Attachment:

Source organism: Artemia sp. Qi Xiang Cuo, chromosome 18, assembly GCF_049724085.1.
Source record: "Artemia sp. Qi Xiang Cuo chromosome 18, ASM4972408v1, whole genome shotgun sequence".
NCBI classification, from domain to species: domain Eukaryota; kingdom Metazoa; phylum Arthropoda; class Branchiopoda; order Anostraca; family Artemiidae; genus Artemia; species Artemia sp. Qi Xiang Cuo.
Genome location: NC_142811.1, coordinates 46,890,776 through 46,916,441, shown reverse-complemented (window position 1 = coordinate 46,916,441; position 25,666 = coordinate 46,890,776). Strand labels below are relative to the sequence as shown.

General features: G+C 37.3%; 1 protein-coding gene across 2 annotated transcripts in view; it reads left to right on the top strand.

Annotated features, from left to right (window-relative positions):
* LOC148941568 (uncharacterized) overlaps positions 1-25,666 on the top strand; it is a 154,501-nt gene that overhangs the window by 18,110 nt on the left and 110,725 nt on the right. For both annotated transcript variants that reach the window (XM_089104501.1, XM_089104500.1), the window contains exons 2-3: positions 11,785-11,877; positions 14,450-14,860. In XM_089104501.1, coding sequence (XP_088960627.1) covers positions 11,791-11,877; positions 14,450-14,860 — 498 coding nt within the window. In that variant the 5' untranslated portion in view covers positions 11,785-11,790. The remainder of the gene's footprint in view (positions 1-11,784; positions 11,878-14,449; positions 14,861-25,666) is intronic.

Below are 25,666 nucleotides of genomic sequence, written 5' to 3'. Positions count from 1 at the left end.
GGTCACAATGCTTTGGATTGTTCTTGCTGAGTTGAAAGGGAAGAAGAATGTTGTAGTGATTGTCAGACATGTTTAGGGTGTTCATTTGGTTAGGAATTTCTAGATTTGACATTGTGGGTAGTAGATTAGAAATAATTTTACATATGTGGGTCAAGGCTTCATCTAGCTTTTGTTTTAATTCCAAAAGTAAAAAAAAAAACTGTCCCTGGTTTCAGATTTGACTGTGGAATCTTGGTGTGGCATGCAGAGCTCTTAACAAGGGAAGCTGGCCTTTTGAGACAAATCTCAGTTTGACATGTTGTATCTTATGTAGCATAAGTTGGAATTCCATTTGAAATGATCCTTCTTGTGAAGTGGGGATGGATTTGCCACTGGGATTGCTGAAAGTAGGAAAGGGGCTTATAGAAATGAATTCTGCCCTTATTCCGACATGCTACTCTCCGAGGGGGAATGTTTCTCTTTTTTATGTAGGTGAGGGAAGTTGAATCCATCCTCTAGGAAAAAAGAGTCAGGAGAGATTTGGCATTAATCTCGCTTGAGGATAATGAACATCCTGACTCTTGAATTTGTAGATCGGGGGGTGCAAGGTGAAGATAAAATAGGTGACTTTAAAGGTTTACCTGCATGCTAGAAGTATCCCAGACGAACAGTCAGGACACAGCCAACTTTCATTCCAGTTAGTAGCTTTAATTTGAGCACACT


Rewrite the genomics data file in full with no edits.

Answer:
Source organism: Artemia sp. Qi Xiang Cuo, chromosome 18, assembly GCF_049724085.1.
Source record: "Artemia sp. Qi Xiang Cuo chromosome 18, ASM4972408v1, whole genome shotgun sequence".
NCBI classification, from domain to species: domain Eukaryota; kingdom Metazoa; phylum Arthropoda; class Branchiopoda; order Anostraca; family Artemiidae; genus Artemia; species Artemia sp. Qi Xiang Cuo.
Genome location: NC_142811.1, coordinates 46,890,776 through 46,916,441, shown reverse-complemented (window position 1 = coordinate 46,916,441; position 25,666 = coordinate 46,890,776). Strand labels below are relative to the sequence as shown.

General features: G+C 37.3%; 1 protein-coding gene across 2 annotated transcripts in view; it reads left to right on the top strand.

Annotated features, from left to right (window-relative positions):
* LOC148941568 (uncharacterized) overlaps positions 1-25,666 on the top strand; it is a 154,501-nt gene that overhangs the window by 18,110 nt on the left and 110,725 nt on the right. For both annotated transcript variants that reach the window (XM_089104501.1, XM_089104500.1), the window contains exons 2-3: positions 11,785-11,877; positions 14,450-14,860. In XM_089104501.1, coding sequence (XP_088960627.1) covers positions 11,791-11,877; positions 14,450-14,860 — 498 coding nt within the window. In that variant the 5' untranslated portion in view covers positions 11,785-11,790. The remainder of the gene's footprint in view (positions 1-11,784; positions 11,878-14,449; positions 14,861-25,666) is intronic.

Below are 25,666 nucleotides of genomic sequence, written 5' to 3'. Positions count from 1 at the left end.
GGTCACAATGCTTTGGATTGTTCTTGCTGAGTTGAAAGGGAAGAAGAATGTTGTAGTGATTGTCAGACATGTTTAGGGTGTTCATTTGGTTAGGAATTTCTAGATTTGACATTGTGGGTAGTAGATTAGAAATAATTTTACATATGTGGGTCAAGGCTTCATCTAGCTTTTGTTTTAATTCCAAAAGTAAAAAAAAAAACTGTCCCTGGTTTCAGATTTGACTGTGGAATCTTGGTGTGGCATGCAGAGCTCTTAACAAGGGAAGCTGGCCTTTTGAGACAAATCTCAGTTTGACATGTTGTATCTTATGTAGCATAAGTTGGAATTCCATTTGAAATGATCCTTCTTGTGAAGTGGGGATGGATTTGCCACTGGGATTGCTGAAAGTAGGAAAGGGGCTTATAGAAATGAATTCTGCCCTTATTCCGACATGCTACTCTCCGAGGGGGAATGTTTCTCTTTTTTATGTAGGTGAGGGAAGTTGAATCCATCCTCTAGGAAAAAAGAGTCAGGAGAGATTTGGCATTAATCTCGCTTGAGGATAATGAACATCCTGACTCTTGAATTTGTAGATCGGGGGGTGCAAGGTGAAGATAAAATAGGTGACTTTAAAGGTTTACCTGCATGCTAGAAGTATCCCAGACGAACAGTCAGGACACAGCCAACTTTCATTCCAGTTAGTAGCTTTAATTTGAGCACACT